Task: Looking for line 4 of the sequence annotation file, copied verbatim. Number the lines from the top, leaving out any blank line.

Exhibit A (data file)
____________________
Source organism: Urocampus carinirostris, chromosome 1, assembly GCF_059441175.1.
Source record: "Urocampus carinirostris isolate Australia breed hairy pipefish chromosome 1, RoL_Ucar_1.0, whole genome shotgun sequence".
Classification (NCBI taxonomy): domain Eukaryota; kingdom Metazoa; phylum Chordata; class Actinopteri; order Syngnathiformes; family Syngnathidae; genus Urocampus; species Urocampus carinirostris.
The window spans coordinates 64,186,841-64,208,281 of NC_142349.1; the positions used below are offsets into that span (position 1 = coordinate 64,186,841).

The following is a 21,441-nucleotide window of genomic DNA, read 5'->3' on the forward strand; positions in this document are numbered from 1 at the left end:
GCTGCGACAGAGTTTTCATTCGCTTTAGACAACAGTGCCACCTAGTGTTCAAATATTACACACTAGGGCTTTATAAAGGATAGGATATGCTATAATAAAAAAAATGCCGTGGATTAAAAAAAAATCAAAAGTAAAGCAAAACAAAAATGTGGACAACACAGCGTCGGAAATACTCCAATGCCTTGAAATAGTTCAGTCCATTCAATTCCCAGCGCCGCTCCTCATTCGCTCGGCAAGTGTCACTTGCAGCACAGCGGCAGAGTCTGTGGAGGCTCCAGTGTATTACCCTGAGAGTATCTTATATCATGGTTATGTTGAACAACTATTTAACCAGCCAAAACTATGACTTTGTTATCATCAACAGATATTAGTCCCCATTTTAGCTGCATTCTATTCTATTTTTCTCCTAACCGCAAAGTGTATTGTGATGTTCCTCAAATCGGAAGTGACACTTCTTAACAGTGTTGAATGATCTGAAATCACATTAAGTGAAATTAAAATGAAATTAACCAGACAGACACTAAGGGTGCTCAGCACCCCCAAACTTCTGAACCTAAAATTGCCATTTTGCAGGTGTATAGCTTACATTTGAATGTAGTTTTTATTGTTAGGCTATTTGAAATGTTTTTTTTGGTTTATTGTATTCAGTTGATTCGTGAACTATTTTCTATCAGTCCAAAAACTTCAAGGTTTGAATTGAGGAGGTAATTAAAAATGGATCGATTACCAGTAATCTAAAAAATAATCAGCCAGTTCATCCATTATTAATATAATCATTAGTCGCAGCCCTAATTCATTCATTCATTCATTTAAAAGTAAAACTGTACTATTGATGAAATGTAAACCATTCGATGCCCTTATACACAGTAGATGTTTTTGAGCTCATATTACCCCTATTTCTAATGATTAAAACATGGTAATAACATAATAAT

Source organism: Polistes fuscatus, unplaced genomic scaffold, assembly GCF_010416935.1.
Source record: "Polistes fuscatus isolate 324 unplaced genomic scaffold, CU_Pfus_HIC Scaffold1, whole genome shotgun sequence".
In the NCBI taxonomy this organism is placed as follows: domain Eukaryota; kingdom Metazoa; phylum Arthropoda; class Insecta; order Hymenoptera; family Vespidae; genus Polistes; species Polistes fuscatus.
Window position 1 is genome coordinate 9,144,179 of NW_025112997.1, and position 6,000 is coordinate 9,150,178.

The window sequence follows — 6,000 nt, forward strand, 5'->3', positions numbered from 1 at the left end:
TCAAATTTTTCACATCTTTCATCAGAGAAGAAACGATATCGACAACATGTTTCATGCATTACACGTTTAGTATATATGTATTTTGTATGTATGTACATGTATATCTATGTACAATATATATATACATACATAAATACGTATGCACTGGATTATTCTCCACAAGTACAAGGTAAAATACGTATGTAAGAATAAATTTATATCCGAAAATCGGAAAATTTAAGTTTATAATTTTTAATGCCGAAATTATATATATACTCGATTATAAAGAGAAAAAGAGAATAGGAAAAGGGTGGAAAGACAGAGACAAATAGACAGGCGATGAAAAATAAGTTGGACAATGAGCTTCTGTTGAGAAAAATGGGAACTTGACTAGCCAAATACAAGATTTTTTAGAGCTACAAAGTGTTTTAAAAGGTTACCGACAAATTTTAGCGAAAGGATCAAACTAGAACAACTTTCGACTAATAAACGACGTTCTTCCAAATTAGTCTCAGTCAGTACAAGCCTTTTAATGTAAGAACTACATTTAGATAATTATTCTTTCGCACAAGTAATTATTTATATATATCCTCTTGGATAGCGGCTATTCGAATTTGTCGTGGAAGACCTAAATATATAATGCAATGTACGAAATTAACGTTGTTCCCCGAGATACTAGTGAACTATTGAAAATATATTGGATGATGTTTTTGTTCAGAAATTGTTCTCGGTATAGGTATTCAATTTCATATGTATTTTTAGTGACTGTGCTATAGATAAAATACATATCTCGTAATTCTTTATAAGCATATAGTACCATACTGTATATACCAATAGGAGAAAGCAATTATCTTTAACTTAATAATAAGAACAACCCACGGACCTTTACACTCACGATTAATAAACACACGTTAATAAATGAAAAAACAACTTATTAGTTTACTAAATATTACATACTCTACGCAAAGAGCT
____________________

The window spans coordinates 64,186,841-64,208,281 of NC_142349.1; the positions used below are offsets into that span (position 1 = coordinate 64,186,841).